Forerunners of Bosk

 

 

 

Chapter Twenty

 

 

 

“How did you do that?” Buck asked again, as though not believing what he just went through.  

“It is something that is part of my people, Buck.  But the women, especially healers, are much more proficient with it.  Sky Mother tried to teach me a few of her methods while we were at Mendalis.” 

“Whatever, it worked,” Buck declared, his voice filled with gratitude.  He still felt hot, his hands trembled slightly, but he could focus on what had to be done, not what was going on in his body.  And the dizziness had abated.  

“Let’s get busy staging your death,” Buck declared.  “While there’s still some light.”  

Hawk nodded.  “I will climb down to one of the ledges near the bottom and begin to set this up.” 

“I’ll come and help you.” 

“No, Buck.  You are feeling better, but I think it would still be counterproductive if you were down there, too.  I think you would help better up here.”  He tied the rope securely around a tree and tested it.  Then he tied the other end around his body in the way that he had been taught growing up on Throm. 

Buck sighed.  He knew exactly what Hawk was saying, and he didn’t like it, but he knew it was true.   He felt hope that what his friend had done would be enough to get him to the spaceport, but that hope warred with fearful reality.  “Yeah, I understand, Hawk.” 

“It would make this job go quicker if you were able to lower to me the things necessary to create the illusion of death, especially after Tigerman has returned.”  Hawk looked meaningfully at Buck.  “He will come back, will he not?”   

Buck nodded.  “Yes, he will.” 

Carefully Hawk climbed down, repelling in spots where there were no handholds.  Buck watched, also listening for Tigerman.  As Hawk neared the base of the plateau, the terran looked out over the valley, spotting the spaceport immediately.  It formed along the contours of the river that dropped so majestically below them.   With a sigh, Buck thought it might as well have been across the galaxy.   While he was still hopeful that he could make it, he had to face the fact that he, very likely, would not.  The compulsion to return, the fire that burned within him, although not as intense, was still there.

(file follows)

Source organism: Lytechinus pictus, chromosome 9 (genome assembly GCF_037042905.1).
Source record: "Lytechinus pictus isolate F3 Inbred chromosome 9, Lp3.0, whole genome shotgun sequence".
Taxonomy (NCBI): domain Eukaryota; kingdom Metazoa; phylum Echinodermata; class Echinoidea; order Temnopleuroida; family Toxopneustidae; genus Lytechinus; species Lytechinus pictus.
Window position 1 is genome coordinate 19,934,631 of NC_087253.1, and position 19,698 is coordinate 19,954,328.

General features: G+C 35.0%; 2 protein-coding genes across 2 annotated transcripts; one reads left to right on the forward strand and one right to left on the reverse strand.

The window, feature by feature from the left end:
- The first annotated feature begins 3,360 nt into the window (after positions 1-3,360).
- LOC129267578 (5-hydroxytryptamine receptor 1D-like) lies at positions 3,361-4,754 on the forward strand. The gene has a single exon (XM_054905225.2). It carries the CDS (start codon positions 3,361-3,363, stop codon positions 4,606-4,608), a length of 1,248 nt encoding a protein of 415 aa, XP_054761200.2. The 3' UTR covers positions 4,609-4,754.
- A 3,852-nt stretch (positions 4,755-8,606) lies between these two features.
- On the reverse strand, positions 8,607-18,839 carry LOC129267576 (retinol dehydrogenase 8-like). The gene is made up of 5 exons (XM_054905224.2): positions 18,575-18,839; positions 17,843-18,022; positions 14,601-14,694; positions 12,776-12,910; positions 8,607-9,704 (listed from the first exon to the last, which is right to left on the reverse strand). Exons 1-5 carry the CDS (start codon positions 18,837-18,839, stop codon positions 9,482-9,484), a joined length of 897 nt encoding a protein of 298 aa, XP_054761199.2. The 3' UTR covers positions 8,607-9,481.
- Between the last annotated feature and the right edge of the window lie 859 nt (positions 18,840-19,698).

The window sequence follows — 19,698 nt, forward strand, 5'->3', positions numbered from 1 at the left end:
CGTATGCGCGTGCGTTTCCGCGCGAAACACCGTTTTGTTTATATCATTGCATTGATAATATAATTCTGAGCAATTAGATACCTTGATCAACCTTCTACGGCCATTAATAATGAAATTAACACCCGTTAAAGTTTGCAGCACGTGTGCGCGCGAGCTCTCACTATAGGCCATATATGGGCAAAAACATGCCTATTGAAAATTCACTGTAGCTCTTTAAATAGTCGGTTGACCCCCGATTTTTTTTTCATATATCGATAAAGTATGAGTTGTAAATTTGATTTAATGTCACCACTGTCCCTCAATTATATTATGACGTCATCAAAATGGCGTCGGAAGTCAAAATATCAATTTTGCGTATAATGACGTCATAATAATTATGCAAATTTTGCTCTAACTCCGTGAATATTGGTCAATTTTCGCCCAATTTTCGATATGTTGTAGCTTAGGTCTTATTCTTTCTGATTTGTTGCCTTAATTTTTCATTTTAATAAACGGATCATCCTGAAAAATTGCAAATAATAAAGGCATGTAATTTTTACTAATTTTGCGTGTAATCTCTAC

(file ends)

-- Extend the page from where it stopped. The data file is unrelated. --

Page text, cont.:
“Buck,” Hawk called out.  Buck had to listen carefully over the roar of the river. “Lower some brush that I can use to fill out the guard’s uniform.  And some limbs for the arms and legs.” 

Using the rope, Buck complied, sending down the needed materials until Hawk signed to him to stop.  It was then he heard Tigerman behind him, the felinoid’s grunting cough a warning.  Turning, Buck saw Tigerman with a dead furred creature over one shoulder and a dead feathered creature in his hand.  

“Where is Hawk?” he asked.  

“Down there,” Buck said.  “He’s setting up the tableau.” 

Nodding, Tigerman pulled up the rope, using part of it to tie the animals around his waist, and then he climbed down, hand over hand, repelling with an easy grace that belied his bulk. 

Buck looked over the edge and in the dusk saw Hawk’s setup taking shape.  In the mist of the waterfall and the distance from his position, the ‘body’ looked startlingly real.  As Buck watched, Hawk took the furred animal, and with the knife the terran had confiscated, cut it’s throat, allowing the blood to pool around the fake Hawk, adding horrific realism to the scene.  

Hawk looked up and saw Buck watching.  Signaling to his friend, he then returned to the more distasteful part of his job, that of taking the feathers from the dead bird to add to the dummy at his feet.  His people had never taken life from the creatures of the skies before, only using the feathers of those that died in the wild or those that where molting.  Even though he had not directly taken this feathered one’s life, he nonetheless felt responsible.